The Occupational Safety and Health Act of 1970 apply to all businesses that affect interstate commerce. It imposes a general duty on employers to prevent hazard in the workplace in an effort to protect the safety and health of employees. Employers have to comply with health and safety standards established by the Secretary of Labor. Workers have to be informed of hazards chemicals in their workplace and are protected if they refuse to do work that they believe might cause death or injury. Employers are required to report on-the-job injuries within forty-eight hours. It's enforced by Occupational Safety and Health Administration, whose inspectors can come to a workplace at any time without notice.

3. Family and Medical Leave Act (Page 362)

This act provides job security to employees with serious health conditions, as well as leave periods for family related illnesses. It allows employees to balance work and personal life demands. Employees can get up to 12 unpaid weeks per year to take care of themselves, a spouse, a child, or a parent. The requirement is that you must have worked at least 1,250 hours during the previous 12 months. This act affects employers with 50 or more employees.

1. Fair Labor Standards Act (Page 363)

This act was passed in 1938 to set minimum hourly wage and pay time and half for any hours worked in excess of 40 hours a week, even if the employee works voluntarily. Higher paid employees such as professionals, administrative, as well as executive are excluded. It also prohibits employment of children under 14 year old or older children in hazardous jobs, which is considered oppressive child labor. If an employer wrongfully withholds an employee's pay, the employer must pay twice the amount. The employee or the Department of Labor can bring a suit. Some states have their own wage statutes, as well as statutes dealing with garnishment of wages. The book cites a California statute that requires discharged employees to be paid immediately.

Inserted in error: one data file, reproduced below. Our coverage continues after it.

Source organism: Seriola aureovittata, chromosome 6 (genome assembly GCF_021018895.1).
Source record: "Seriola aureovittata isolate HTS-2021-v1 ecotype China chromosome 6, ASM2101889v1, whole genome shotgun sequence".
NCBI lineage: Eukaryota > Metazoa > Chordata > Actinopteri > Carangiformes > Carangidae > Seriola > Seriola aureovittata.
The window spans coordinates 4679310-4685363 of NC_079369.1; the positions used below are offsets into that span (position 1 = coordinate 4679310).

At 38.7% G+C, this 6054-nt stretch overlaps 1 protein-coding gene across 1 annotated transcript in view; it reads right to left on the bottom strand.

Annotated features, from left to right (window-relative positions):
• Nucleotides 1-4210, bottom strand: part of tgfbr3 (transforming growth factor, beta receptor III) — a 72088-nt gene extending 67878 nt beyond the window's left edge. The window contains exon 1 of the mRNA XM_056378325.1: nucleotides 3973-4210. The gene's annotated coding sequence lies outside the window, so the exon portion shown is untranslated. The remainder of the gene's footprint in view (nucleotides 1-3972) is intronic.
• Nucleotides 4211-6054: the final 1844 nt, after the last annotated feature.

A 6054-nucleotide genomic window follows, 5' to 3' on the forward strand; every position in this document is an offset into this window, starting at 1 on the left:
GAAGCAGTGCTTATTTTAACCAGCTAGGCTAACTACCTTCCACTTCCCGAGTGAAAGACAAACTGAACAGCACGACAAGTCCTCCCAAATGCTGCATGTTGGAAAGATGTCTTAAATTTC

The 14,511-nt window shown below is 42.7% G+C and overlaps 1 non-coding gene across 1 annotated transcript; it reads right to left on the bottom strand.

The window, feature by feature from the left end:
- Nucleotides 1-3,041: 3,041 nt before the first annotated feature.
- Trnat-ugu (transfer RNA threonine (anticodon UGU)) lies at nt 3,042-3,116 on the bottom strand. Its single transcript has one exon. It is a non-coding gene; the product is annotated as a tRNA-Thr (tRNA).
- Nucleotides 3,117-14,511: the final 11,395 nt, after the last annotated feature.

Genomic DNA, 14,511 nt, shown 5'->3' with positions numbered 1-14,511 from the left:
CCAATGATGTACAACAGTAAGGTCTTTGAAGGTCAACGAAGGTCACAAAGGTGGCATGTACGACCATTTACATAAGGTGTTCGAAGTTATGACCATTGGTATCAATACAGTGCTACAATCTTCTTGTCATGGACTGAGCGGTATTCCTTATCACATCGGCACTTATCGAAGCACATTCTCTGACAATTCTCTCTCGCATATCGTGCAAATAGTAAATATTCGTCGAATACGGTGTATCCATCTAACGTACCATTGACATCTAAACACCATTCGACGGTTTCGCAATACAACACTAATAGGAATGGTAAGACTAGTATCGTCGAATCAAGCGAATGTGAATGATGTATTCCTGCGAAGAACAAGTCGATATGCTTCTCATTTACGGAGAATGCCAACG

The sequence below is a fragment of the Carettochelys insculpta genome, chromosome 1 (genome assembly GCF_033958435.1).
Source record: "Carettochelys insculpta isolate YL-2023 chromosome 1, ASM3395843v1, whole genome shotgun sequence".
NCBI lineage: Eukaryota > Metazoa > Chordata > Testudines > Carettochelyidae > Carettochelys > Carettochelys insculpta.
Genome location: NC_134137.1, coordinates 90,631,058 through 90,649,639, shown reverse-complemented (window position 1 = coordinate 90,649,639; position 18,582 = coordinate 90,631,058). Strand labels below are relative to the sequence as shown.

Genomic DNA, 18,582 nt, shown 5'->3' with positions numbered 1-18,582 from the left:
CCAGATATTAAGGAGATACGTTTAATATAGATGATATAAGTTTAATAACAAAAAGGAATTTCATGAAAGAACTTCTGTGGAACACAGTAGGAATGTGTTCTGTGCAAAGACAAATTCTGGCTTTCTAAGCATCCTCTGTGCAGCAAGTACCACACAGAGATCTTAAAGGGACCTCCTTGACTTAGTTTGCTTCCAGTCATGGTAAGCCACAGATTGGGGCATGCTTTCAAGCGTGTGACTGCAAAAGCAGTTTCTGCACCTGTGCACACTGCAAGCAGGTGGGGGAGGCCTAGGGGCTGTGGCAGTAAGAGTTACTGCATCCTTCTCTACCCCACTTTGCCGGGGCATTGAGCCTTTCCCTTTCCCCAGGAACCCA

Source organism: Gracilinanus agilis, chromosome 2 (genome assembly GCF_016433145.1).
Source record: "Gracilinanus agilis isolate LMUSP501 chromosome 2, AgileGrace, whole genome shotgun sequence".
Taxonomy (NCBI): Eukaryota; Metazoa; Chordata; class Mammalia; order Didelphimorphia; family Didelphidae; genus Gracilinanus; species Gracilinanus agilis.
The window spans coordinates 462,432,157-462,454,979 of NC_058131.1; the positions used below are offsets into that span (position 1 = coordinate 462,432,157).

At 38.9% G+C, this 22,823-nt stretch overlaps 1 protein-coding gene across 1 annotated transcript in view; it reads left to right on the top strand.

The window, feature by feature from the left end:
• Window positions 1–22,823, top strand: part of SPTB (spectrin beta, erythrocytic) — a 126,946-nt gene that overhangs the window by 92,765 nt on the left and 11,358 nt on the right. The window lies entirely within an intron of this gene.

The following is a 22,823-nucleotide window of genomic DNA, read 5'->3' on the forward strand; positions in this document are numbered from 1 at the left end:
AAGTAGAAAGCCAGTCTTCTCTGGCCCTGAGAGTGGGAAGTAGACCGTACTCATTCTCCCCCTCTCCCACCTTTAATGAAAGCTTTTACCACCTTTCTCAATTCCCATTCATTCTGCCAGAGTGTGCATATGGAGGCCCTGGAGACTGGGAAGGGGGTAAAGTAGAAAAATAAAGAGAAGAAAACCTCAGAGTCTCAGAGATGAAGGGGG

Garnishment is a court order that makes money or property held by a debtor (the garnishee) subject to the claim of a creditor. They limit the amount of wages subject to garnishment.

2. Employment Retirement Income Security Act. (ERISA) (Page 365)

This act was established in 1974 to prevent problems such as careless management of funds, dishonest, or underfunding of employer and union-sponsored pension plans. It also protects employees who are fired, change employers, or whose employers go out of business from losing

their benefits. Pension Benefit Guaranty Corporation was established to insure plans assets are not sufficient enough to pay benefits. The pension plan pays a premium for each covered employee to fund the corporation. The act is enforced by Internal Revenue Services and the Department of Labor.

The next few acts are on union activities. (Page 366-367)

Unions have been around for a long long time. But many employers have been opposed to unions for as long as organized action by workers has been around. Workers who organized unions to seek hire wages and shorter hours were prosecuted for conspiracy because the courts their activities as criminal because they restrained trade. The book cites a strike for by printers in Philadelphia in 1786 for a $6-per week pay as the first recorded organized actions by workers in the U S. Employers used the "yellow-dog contract." This required anyone taking a job to promise not to join a union. The yellow-dog contract was prohibited by the Norris-LaGuardia